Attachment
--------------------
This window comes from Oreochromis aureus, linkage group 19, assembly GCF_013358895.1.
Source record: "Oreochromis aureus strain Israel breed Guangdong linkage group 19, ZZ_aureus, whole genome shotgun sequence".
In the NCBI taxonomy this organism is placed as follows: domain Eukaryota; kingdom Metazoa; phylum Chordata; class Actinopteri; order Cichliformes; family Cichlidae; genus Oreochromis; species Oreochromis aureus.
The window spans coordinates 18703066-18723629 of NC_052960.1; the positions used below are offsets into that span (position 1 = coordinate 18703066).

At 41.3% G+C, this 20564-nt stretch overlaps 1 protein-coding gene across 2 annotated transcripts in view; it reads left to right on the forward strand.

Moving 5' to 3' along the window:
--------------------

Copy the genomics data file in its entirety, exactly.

This window comes from Oreochromis aureus, linkage group 19, assembly GCF_013358895.1.
Source record: "Oreochromis aureus strain Israel breed Guangdong linkage group 19, ZZ_aureus, whole genome shotgun sequence".
In the NCBI taxonomy this organism is placed as follows: domain Eukaryota; kingdom Metazoa; phylum Chordata; class Actinopteri; order Cichliformes; family Cichlidae; genus Oreochromis; species Oreochromis aureus.
The window spans coordinates 18703066-18723629 of NC_052960.1; the positions used below are offsets into that span (position 1 = coordinate 18703066).

At 41.3% G+C, this 20564-nt stretch overlaps 1 protein-coding gene across 2 annotated transcripts in view; it reads left to right on the forward strand.

Moving 5' to 3' along the window: